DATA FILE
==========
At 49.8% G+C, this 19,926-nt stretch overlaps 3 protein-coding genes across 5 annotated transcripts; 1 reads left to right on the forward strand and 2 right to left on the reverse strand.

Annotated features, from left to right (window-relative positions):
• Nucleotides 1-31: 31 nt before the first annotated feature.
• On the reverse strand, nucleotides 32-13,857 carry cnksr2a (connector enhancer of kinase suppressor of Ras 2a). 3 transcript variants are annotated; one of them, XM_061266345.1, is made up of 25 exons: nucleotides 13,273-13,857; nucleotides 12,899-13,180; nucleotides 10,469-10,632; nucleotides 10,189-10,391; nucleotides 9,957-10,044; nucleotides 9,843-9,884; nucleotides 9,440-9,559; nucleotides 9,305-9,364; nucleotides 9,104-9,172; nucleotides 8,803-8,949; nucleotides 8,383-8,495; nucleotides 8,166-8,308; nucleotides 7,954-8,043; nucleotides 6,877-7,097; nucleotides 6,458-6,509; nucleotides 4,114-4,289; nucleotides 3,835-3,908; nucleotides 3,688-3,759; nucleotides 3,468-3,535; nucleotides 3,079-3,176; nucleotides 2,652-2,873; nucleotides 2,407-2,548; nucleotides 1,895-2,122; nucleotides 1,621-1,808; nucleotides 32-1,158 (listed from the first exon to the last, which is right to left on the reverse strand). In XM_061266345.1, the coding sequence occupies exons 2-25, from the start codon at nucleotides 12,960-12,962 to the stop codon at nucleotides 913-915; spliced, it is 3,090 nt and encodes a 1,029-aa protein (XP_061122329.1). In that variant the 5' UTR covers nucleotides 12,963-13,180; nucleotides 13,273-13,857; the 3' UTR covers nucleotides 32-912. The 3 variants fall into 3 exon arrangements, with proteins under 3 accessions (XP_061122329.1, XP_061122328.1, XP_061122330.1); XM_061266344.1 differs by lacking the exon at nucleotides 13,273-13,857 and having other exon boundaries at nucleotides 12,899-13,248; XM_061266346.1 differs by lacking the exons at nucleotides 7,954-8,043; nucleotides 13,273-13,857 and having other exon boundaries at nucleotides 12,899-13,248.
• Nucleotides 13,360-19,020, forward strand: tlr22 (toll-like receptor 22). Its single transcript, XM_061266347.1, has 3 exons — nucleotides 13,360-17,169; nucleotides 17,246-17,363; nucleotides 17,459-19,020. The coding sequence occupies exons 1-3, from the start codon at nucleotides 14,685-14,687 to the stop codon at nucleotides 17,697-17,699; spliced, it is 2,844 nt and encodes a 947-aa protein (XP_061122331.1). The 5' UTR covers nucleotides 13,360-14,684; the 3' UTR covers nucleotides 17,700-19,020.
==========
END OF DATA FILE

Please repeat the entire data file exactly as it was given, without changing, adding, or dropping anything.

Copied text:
At 49.8% G+C, this 19,926-nt stretch overlaps 3 protein-coding genes across 5 annotated transcripts; 1 reads left to right on the forward strand and 2 right to left on the reverse strand.

Annotated features, from left to right (window-relative positions):
• Nucleotides 1-31: 31 nt before the first annotated feature.
• On the reverse strand, nucleotides 32-13,857 carry cnksr2a (connector enhancer of kinase suppressor of Ras 2a). 3 transcript variants are annotated; one of them, XM_061266345.1, is made up of 25 exons: nucleotides 13,273-13,857; nucleotides 12,899-13,180; nucleotides 10,469-10,632; nucleotides 10,189-10,391; nucleotides 9,957-10,044; nucleotides 9,843-9,884; nucleotides 9,440-9,559; nucleotides 9,305-9,364; nucleotides 9,104-9,172; nucleotides 8,803-8,949; nucleotides 8,383-8,495; nucleotides 8,166-8,308; nucleotides 7,954-8,043; nucleotides 6,877-7,097; nucleotides 6,458-6,509; nucleotides 4,114-4,289; nucleotides 3,835-3,908; nucleotides 3,688-3,759; nucleotides 3,468-3,535; nucleotides 3,079-3,176; nucleotides 2,652-2,873; nucleotides 2,407-2,548; nucleotides 1,895-2,122; nucleotides 1,621-1,808; nucleotides 32-1,158 (listed from the first exon to the last, which is right to left on the reverse strand). In XM_061266345.1, the coding sequence occupies exons 2-25, from the start codon at nucleotides 12,960-12,962 to the stop codon at nucleotides 913-915; spliced, it is 3,090 nt and encodes a 1,029-aa protein (XP_061122329.1). In that variant the 5' UTR covers nucleotides 12,963-13,180; nucleotides 13,273-13,857; the 3' UTR covers nucleotides 32-912. The 3 variants fall into 3 exon arrangements, with proteins under 3 accessions (XP_061122329.1, XP_061122328.1, XP_061122330.1); XM_061266344.1 differs by lacking the exon at nucleotides 13,273-13,857 and having other exon boundaries at nucleotides 12,899-13,248; XM_061266346.1 differs by lacking the exons at nucleotides 7,954-8,043; nucleotides 13,273-13,857 and having other exon boundaries at nucleotides 12,899-13,248.
• Nucleotides 13,360-19,020, forward strand: tlr22 (toll-like receptor 22). Its single transcript, XM_061266347.1, has 3 exons — nucleotides 13,360-17,169; nucleotides 17,246-17,363; nucleotides 17,459-19,020. The coding sequence occupies exons 1-3, from the start codon at nucleotides 14,685-14,687 to the stop codon at nucleotides 17,697-17,699; spliced, it is 2,844 nt and encodes a 947-aa protein (XP_061122331.1). The 5' UTR covers nucleotides 13,360-14,684; the 3' UTR covers nucleotides 17,700-19,020.